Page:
When I was quite young, I found a stash of discarded photographic paper (from a printing studio next door probably) and, not quite knowing what it was, experimented by putting objects onto the sheets - leaves and coins etc - to create 'magical' instant art. Which was fun, but nowhere near as brilliant as this exhibition at the V&A sounds:
|Untitled, (Körperfotogramm), Kassel, 1967 by Floris Neusüss|
The essence of photography lies in its seemingly magical ability to fix shadows on light-sensitive surfaces. Normally, this requires a camera. Shadow Catchers, however, presents the work of five international contemporary artists - Floris Neusüss, Pierre Cordier, Susan Derges, Garry Fabian Miller and Adam Fuss - who work without a camera. Instead, they create images on photographic paper by casting shadows and manipulating light, or by chemically treating the surface of the paper.
Images made with a camera imply a documentary role. In contrast, camera-less photographs show what has never really existed. They are also always 'an original' because they are not made from a negative. Encountered as fragments, traces, signs, memories or dreams, they leave room for the imagination, transforming the world of objects into a world of visions.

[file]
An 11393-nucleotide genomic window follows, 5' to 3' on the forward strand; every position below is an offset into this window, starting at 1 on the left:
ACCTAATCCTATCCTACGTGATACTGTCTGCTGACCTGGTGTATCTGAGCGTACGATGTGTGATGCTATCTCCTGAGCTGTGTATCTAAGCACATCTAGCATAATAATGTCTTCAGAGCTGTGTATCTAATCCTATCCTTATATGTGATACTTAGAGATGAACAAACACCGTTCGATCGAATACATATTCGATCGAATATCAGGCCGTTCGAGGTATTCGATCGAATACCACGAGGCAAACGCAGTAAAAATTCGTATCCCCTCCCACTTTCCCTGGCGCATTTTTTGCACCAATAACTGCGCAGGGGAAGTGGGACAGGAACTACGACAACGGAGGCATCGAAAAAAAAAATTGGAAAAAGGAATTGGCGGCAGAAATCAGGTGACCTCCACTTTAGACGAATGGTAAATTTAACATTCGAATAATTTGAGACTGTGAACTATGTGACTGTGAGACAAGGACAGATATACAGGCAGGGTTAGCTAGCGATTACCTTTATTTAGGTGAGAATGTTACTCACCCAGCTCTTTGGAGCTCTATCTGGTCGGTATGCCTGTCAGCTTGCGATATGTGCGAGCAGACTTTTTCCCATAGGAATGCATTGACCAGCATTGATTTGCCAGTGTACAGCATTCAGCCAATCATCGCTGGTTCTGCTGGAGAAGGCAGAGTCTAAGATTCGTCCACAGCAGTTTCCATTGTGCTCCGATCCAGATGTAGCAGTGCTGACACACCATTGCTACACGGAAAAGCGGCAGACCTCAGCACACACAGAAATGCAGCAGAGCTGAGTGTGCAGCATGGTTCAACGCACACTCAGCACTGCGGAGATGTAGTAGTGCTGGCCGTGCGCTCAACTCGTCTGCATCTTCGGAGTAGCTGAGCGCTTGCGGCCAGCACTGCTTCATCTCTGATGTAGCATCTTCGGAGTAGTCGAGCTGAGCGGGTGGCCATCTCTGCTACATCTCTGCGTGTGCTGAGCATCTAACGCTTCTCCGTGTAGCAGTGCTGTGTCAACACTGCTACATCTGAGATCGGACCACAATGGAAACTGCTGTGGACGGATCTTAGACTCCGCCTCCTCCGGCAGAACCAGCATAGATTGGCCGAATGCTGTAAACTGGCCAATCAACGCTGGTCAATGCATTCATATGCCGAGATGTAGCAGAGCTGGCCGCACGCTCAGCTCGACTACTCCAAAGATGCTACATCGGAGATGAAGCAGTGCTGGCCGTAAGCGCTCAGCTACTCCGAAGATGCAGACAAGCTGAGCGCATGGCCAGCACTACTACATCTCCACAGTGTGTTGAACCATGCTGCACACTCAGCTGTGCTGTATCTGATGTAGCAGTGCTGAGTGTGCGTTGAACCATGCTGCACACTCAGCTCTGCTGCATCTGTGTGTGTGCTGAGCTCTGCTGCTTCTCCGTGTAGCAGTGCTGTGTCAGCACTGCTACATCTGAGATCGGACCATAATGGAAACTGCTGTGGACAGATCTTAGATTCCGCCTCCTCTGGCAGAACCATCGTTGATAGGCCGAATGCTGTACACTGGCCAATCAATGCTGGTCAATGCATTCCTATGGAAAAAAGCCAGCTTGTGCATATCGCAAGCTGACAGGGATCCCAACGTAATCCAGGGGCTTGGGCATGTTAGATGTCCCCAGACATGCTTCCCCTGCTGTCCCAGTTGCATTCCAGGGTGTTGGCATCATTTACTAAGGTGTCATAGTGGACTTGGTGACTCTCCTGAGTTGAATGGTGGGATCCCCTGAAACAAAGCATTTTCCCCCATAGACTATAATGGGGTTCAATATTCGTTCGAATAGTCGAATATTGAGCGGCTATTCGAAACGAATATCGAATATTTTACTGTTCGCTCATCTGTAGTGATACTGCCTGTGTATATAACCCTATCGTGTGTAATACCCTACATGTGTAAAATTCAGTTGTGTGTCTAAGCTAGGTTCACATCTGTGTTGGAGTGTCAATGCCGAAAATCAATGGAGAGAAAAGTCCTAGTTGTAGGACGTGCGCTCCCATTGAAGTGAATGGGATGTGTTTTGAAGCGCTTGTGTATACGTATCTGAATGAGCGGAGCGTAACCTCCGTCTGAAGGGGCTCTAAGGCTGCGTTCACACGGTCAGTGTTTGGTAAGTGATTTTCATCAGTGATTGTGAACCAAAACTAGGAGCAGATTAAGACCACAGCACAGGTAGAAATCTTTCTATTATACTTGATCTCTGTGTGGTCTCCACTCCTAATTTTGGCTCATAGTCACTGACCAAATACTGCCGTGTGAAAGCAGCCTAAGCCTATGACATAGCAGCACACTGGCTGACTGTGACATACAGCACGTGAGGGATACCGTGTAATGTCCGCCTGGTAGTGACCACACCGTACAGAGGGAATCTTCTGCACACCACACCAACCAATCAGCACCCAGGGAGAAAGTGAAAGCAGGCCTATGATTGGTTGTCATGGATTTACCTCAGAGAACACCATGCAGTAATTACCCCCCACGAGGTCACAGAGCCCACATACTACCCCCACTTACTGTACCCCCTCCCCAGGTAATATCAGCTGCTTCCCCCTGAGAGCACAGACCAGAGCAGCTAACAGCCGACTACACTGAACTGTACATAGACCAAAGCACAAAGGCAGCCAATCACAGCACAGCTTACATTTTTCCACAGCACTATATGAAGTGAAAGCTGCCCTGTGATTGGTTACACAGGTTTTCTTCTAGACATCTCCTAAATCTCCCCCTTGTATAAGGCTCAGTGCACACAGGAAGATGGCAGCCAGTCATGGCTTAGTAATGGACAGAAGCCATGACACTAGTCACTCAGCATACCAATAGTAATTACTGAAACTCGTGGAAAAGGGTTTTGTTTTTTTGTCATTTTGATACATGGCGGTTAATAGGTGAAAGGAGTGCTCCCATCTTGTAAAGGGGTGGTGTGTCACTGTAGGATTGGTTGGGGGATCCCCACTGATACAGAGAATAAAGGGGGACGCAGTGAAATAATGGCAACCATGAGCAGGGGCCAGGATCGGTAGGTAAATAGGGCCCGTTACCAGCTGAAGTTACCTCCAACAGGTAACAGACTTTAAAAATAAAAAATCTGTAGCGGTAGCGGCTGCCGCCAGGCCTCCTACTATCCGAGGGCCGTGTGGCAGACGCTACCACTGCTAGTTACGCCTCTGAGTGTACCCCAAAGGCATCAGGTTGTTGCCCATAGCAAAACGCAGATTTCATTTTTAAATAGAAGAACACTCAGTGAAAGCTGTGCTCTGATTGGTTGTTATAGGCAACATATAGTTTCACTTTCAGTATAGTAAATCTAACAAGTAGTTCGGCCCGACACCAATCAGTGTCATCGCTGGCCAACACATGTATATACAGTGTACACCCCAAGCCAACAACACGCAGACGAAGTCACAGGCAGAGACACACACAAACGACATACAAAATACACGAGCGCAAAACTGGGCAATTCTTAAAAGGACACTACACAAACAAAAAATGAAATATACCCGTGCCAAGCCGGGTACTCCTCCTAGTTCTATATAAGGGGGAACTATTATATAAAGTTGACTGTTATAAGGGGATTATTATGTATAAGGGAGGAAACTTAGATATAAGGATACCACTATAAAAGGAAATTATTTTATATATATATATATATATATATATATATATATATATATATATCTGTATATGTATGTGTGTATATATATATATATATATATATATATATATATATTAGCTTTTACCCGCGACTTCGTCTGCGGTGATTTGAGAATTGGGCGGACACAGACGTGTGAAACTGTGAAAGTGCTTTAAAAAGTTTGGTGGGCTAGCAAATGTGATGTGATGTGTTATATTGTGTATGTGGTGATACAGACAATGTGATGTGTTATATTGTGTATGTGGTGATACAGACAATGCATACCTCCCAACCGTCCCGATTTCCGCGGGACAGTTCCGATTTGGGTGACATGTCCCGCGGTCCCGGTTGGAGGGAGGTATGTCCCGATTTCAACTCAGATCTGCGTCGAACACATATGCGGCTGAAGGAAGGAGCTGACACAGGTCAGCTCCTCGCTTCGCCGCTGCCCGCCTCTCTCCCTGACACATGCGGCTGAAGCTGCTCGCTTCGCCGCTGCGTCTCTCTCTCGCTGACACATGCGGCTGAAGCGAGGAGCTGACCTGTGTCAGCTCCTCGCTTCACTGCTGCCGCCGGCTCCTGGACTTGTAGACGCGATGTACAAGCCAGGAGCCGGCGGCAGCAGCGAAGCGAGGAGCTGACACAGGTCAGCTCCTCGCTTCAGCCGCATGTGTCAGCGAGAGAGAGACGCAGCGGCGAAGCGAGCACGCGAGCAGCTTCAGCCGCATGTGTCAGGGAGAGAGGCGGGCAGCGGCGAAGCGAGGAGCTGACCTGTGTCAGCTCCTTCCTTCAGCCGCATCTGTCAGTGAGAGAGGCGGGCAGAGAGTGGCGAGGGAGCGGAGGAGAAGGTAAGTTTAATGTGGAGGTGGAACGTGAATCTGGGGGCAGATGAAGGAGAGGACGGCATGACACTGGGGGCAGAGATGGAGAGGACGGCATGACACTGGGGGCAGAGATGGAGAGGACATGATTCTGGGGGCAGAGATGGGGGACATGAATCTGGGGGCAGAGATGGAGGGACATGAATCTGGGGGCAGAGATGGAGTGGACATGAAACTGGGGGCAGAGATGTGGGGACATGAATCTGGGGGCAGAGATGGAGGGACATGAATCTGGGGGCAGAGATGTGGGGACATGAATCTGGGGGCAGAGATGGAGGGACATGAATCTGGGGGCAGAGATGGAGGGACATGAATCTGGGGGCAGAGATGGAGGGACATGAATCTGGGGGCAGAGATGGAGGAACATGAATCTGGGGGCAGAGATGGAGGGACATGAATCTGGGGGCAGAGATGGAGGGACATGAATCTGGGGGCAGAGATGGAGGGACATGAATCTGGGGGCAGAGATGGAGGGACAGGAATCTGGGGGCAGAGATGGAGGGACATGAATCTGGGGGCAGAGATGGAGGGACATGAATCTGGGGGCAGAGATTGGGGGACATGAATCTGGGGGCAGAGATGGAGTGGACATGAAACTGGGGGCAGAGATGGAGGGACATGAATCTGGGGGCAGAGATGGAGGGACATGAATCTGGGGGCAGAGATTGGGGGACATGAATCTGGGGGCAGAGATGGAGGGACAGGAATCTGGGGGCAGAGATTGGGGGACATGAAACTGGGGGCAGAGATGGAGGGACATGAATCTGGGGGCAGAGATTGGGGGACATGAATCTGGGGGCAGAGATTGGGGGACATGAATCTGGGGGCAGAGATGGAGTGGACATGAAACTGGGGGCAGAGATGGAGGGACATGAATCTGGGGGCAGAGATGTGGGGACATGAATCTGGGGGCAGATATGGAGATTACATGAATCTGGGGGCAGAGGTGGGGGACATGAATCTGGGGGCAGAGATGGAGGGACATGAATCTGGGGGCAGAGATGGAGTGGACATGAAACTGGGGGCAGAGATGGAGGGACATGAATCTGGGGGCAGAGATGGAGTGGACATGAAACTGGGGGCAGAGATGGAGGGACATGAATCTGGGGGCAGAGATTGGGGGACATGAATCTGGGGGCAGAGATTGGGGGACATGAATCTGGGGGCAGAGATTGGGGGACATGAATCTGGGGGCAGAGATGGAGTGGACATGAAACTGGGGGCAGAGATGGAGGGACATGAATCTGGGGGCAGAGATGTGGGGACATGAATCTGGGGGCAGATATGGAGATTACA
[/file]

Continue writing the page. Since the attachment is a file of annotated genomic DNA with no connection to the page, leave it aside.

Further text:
|Butterfly Daguerreotype by Adam Fuss, from the series My Ghost (2001)|
I love that idea of fragments, traces, signs, memories or dreams - to be explored further in ghosting through...
Shadow Catchers: Camera-less Photography, V&A - 13 October 2010 - 20 February 2011